Many otherwise informed Richmonders would have a tough time pinpointing why there are statues of Spottswood Robinson and Oliver Hill on Capital Square.
Margaret Edds isn't one of them. A former statehouse reporter and editorial writer, the retired Norfolk Virginian-Pilot journalist explains that she covered a lot of race-related issues because it was impossible to cover politics in the South without getting into racism.
Her recently published book, "We Face the Dawn: Oliver Hill, Spottswood Robinson, and the Legal Team that Dismantled Jim Crow," was a six-and-a-half year effort to research and share the two men's stories. She dug into the archives at the Library of Congress to read through the papers of the NAACP and at Virginia State University to read Hill's papers.
She interviewed people who'd known both men, acknowledging that it was a dwindling group with each passing year.
"I went through all the local African-American newspapers from the '40s and '50s to see what was happening from a black perspective," she recalls. The biggest challenge turned out to be the imbalance of information on the two legendary figures.
Hill was an active presence in Richmond, moving effortlessly in a variety of social circles. While running for state legislature, he sat with white voters to have a beer, prompting Edds to write that his "refusal to accept that he did not belong was perhaps even more ground-breaking than his candidacy."
Robinson, she discovered, was a much quieter, more private man. Yet both men were equally influential and models of citizenship.
"What they persevered through was huge and they kept going without bitterness," she marvels. "They fought relentlessly for the cause without losing faith in humanity or hating the work."
The groundbreaking work that Hill and Robinson accomplished for equal educational opportunities was hatched at Howard University Law School. There Hill joined his friend, Thurgood Marshall, as part of a group of up-and-coming black lawyers and faculty members trained by legendary Vice Dean Charles Hamilton Houston to reshape America using legal challenges to racially biased laws.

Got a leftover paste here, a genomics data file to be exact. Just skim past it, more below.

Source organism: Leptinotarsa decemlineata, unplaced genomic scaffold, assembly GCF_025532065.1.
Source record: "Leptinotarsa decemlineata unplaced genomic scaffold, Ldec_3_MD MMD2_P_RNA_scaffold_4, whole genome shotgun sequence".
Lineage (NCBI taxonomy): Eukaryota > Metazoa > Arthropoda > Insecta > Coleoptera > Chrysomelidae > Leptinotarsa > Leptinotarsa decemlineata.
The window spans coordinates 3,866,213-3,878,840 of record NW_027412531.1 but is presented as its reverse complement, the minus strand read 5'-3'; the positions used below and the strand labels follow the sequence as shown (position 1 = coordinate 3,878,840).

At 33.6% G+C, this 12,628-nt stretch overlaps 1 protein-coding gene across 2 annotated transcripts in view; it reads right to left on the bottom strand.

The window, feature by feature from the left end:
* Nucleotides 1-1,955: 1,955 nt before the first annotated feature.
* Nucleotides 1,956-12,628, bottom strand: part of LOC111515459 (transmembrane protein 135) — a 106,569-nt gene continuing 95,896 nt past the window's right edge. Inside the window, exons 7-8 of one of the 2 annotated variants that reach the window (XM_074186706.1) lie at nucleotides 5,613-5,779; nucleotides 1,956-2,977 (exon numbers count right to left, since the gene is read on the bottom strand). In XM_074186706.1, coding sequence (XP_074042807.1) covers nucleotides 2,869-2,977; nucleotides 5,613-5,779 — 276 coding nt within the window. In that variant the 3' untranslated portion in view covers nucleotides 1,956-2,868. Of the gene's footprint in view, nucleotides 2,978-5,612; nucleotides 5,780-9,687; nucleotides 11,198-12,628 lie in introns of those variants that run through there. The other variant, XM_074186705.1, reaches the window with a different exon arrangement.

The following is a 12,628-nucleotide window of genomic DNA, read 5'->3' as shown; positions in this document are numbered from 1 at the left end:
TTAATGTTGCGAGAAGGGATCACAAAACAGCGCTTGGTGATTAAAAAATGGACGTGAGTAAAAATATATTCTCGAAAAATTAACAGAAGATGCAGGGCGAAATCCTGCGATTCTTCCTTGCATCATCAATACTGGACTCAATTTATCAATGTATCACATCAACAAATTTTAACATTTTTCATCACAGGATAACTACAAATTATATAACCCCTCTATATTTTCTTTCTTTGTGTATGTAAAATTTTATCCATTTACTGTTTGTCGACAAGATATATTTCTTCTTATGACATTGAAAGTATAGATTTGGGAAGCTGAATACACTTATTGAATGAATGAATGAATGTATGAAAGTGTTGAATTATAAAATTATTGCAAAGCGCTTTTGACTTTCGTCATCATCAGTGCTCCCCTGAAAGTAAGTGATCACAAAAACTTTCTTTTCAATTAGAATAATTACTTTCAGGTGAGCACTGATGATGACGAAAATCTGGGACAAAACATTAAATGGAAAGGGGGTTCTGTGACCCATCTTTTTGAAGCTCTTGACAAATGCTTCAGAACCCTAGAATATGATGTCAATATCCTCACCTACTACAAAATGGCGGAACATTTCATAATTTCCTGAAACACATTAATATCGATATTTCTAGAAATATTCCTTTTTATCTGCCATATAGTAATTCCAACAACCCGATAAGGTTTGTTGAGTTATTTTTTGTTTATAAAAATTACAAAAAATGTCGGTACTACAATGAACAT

Marshall tasked Robinson with going county-to-county through Virginia, first to investigate inequalities in schools, then to prepare lawsuits. Robinson, a workaholic, took on the project energetically and meticulously.
"Learning who they were and what they did was a revelation," Edds says. "The extent of the resistance they faced — a commission was formed to discredit and disbar them — was nothing compared to how determined they were to defy them. They endured a lot."
A year-long investigation of the disparities in white and black schools led to lawsuits by the two exposing how the ludicrous notion of separate but equal played out in the Commonwealth. Edds says these cases were the key underpinning for the landmark ruling in Brown v. Board of Education. Once the case reached the U.S. Supreme Court, Marshall not only asked Robinson to fine-tune the pleadings but to argue the case in court with him.
Having learned the key roles the two men played in American history, Edds would like to see both Hill and Robinson taught as part of the Virginia Standards of Learning.
"Their story feels very timely right now as events like Charlottesville remind us that racism is a thing again and schools are being re-segregated," she says. "I see them as inspiration and role models for a new generation to pick up the torch of racial and human progress and move it forward." S
"We Face the Dawn: Oliver Hill, Spottswood Robinson, and the Legal Team that Dismantled Jim Crow" book release is held Feb. 8 at 5:30 p.m. at Library of Virginia, 800 E. Broad St. The author speaks Feb. 12 at 6 p.m. at Chop Suey, 2913 W. Cary St. and Feb. 13 at 6:30 p.m.